Sabalenka has always possessed tremendous point-ending power; that was what caught everyone’s attention right off the bat two years ago. But 2019 had been a difficult year, as she failed to reach a single final from February to June. Her seemingly unstoppable march to the top echelon of the sport had hit a huge and inexplicable speed bump.
The American summer hardcourt season had brought some relief, as she made the final in San Jose and briefly looked like her 2018 self in Cincinnati. But that still didn’t prepare us for the onslaught she produced from the middle of the match against Azarenka.
The patterns remained the same, but the pace and accuracy from Sabalenka’s side went several notches up. The 21-year-old got the break back at 0-2 with some steady play, and went on an absolute tear after that.
Responding to every good Azarenka shot with an even better one, Sabalenka started racking up winners like it was child’s play. She generated incredible depth off the return, opened up the court with her sharp-angled crosscourt forehand, and used the down-the-line backhand to devastating effect. Azarenka, who herself was hitting the ball crisply, had absolutely no answer to Sabalenka’s out-of-nowhere increase in level.
“I was getting crazier with every point, wondering why I couldn’t control anything on this court,” Sabalenka said later. “From there, I started to control my emotions, play each point like it’s the last one of the match and try to make it interesting for her.”
She certainly put in an awful lot of effort to ‘make it interesting’ for Azarenka. And if playing a point like it’s the last one of the match means going for broke on every shot, then Sabalenka is bound to have plenty of match-point heartaches in the future.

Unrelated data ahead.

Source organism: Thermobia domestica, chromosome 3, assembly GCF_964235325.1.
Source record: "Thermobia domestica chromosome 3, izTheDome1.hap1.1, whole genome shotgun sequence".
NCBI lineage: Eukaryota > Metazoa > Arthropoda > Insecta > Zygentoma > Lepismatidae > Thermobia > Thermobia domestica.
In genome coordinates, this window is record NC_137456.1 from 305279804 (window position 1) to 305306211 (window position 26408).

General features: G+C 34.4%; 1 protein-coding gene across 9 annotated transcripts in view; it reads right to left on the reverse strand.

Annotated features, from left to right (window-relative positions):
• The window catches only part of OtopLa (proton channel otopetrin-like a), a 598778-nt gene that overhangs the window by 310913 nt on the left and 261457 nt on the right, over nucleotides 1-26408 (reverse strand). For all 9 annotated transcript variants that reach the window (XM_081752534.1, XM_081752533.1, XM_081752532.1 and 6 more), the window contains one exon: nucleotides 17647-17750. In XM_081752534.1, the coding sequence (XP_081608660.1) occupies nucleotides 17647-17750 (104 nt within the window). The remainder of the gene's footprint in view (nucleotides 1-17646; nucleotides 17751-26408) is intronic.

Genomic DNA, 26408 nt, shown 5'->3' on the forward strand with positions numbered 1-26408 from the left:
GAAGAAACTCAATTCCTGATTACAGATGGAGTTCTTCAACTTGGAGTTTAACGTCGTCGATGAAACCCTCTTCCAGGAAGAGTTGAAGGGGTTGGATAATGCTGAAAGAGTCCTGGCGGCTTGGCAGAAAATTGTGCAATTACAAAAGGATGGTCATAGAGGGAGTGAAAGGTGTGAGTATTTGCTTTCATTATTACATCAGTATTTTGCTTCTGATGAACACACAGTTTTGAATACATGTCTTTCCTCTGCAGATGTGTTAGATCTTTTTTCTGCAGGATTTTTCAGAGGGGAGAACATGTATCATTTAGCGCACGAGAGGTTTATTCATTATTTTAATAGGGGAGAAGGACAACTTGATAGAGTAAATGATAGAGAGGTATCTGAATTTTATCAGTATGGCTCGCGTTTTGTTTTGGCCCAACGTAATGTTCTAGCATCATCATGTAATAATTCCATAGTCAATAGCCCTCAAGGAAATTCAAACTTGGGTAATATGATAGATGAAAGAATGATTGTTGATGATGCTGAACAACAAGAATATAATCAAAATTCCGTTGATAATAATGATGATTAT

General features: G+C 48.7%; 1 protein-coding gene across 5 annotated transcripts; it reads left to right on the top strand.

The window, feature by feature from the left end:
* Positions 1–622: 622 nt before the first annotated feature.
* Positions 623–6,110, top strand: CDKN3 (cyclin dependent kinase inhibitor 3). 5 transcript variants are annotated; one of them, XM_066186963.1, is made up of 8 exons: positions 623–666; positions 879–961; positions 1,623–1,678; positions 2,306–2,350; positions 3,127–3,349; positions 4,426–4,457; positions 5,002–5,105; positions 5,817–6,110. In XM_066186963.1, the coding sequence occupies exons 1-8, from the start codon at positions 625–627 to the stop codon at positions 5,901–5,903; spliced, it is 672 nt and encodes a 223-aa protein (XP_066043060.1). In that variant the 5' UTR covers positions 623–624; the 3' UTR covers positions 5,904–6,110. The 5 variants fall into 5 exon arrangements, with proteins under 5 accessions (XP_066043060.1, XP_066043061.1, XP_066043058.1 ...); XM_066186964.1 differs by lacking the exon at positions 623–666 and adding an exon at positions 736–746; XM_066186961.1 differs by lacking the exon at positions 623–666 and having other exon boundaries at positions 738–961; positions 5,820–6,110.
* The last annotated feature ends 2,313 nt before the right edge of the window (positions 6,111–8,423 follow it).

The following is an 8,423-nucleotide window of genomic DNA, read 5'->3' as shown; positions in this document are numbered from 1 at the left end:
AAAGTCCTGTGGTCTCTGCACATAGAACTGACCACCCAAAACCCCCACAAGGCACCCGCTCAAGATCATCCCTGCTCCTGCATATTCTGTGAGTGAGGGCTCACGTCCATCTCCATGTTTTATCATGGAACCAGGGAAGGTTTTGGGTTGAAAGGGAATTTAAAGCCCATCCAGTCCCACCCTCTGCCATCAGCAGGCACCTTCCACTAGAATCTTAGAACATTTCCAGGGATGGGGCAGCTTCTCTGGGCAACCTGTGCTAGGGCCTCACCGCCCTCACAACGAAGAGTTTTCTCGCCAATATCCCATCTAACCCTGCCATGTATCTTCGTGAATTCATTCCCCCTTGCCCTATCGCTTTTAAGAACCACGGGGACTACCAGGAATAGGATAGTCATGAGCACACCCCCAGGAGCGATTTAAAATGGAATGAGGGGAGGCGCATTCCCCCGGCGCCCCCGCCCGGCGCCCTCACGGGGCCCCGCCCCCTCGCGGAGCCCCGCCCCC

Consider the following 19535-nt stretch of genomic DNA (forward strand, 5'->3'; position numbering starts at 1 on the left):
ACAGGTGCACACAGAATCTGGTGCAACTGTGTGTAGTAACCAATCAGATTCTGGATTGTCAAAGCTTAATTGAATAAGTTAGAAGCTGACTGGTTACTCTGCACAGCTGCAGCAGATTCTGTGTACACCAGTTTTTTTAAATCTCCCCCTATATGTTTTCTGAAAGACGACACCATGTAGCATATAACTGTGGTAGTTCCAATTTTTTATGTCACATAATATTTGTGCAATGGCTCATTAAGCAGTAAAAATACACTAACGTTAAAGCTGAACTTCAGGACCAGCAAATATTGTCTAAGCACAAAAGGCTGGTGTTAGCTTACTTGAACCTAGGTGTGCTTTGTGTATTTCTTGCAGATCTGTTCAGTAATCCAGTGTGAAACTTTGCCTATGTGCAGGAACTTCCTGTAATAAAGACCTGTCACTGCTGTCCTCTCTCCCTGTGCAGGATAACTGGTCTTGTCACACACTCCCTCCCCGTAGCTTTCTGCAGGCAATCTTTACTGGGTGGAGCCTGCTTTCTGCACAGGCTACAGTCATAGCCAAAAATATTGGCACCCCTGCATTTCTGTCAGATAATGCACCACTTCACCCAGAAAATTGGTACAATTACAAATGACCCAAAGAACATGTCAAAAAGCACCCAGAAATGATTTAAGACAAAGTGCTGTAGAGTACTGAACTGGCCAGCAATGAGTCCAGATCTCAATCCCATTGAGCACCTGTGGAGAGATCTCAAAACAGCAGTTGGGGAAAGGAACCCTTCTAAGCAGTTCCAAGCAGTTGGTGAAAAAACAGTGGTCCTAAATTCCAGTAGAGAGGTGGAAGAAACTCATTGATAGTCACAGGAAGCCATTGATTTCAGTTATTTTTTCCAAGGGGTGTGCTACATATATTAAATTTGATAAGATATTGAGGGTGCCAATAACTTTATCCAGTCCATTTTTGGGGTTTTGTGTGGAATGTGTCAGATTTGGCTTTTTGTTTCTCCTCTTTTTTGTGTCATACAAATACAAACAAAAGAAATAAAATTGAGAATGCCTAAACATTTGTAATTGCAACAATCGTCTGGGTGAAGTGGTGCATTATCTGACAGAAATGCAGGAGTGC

But the truly ‘crazy’ thing was that she didn’t miss much even though she was going for broke. It seemed like she was playing a very risky match, but how can something be called risky if it works every single time?
“It was a really high level today… I forgot everything and stayed focused on each shot. I didn’t think about anything else, and maybe that’s why it felt like every point was something unbelievable,” she added after the match.
Is the refusal to ‘think about anything’ the secret to producing ‘something unbelievable’? Sabalenka has struggled for vast stretches of 2019, and she isn’t out of the woods yet (this was just a first-round match), but if she can keep finding such pure, unencumbered stroke-play, she’ll soon become a force to reckon with again very soon.
The equation is not so simple for her vanquished compatriot. Azarenka has tried her best to get back to the top of the game since returning from child-birth, but fate doesn’t seem to be on her side. Almost every second tournament she gets handed the draw from hell, and on the few occasions she gets a kinder draw, she somehow runs into an opponent playing lights-out tennis.
At the Australian Open this year it was Laura Siegemund, at Roland Garros it was Naomi Osaka (their second round match was one of the best contests of the year), at Wimbledon it was Simona Halep in the third round, and now it is Sabalenka in the very first match. Has any player ever had this bad luck for this long?
Maybe Azarenka should take a cue from Sabalenka and stop thinking about anything. If it worked for one Belarusian, the odds can’t be that bad for another.